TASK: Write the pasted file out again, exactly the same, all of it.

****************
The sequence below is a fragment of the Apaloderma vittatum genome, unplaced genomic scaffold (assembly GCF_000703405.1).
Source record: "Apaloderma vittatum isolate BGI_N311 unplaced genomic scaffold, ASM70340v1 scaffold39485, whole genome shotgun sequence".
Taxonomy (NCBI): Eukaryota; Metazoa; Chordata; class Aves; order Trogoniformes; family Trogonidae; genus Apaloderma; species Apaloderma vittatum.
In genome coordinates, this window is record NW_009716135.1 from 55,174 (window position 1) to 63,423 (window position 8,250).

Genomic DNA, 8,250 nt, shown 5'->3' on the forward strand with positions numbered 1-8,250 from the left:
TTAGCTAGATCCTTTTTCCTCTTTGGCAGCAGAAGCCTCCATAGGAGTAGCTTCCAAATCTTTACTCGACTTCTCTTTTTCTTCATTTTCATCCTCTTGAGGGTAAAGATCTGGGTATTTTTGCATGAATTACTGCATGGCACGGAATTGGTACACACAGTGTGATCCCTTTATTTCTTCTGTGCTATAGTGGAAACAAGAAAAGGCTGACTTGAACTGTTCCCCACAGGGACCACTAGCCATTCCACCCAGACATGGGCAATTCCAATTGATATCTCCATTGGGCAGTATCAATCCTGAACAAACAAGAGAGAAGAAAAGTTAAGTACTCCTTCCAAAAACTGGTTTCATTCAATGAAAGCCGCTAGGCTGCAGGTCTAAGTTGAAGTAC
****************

The sequence below is a fragment of the Apaloderma vittatum genome, unplaced genomic scaffold (assembly GCF_000703405.1).
Source record: "Apaloderma vittatum isolate BGI_N311 unplaced genomic scaffold, ASM70340v1 scaffold39485, whole genome shotgun sequence".
Taxonomy (NCBI): Eukaryota; Metazoa; Chordata; class Aves; order Trogoniformes; family Trogonidae; genus Apaloderma; species Apaloderma vittatum.
In genome coordinates, this window is record NW_009716135.1 from 55,174 (window position 1) to 63,423 (window position 8,250).

Genomic DNA, 8,250 nt, shown 5'->3' on the forward strand with positions numbered 1-8,250 from the left:
TTAGCTAGATCCTTTTTCCTCTTTGGCAGCAGAAGCCTCCATAGGAGTAGCTTCCAAATCTTTACTCGACTTCTCTTTTTCTTCATTTTCATCCTCTTGAGGGTAAAGATCTGGGTATTTTTGCATGAATTACTGCATGGCACGGAATTGGTACACACAGTGTGATCCCTTTATTTCTTCTGTGCTATAGTGGAAACAAGAAAAGGCTGACTTGAACTGTTCCCCACAGGGACCACTAGCCATTCCACCCAGACATGGGCAATTCCAATTGATATCTCCATTGGGCAGTATCAATCCTGAACAAACAAGAGAGAAGAAAAGTTAAGTACTCCTTCCAAAAACTGGTTTCATTCAATGAAAGCCGCTAGGCTGCAGGTCTAAGTTGAAGTAC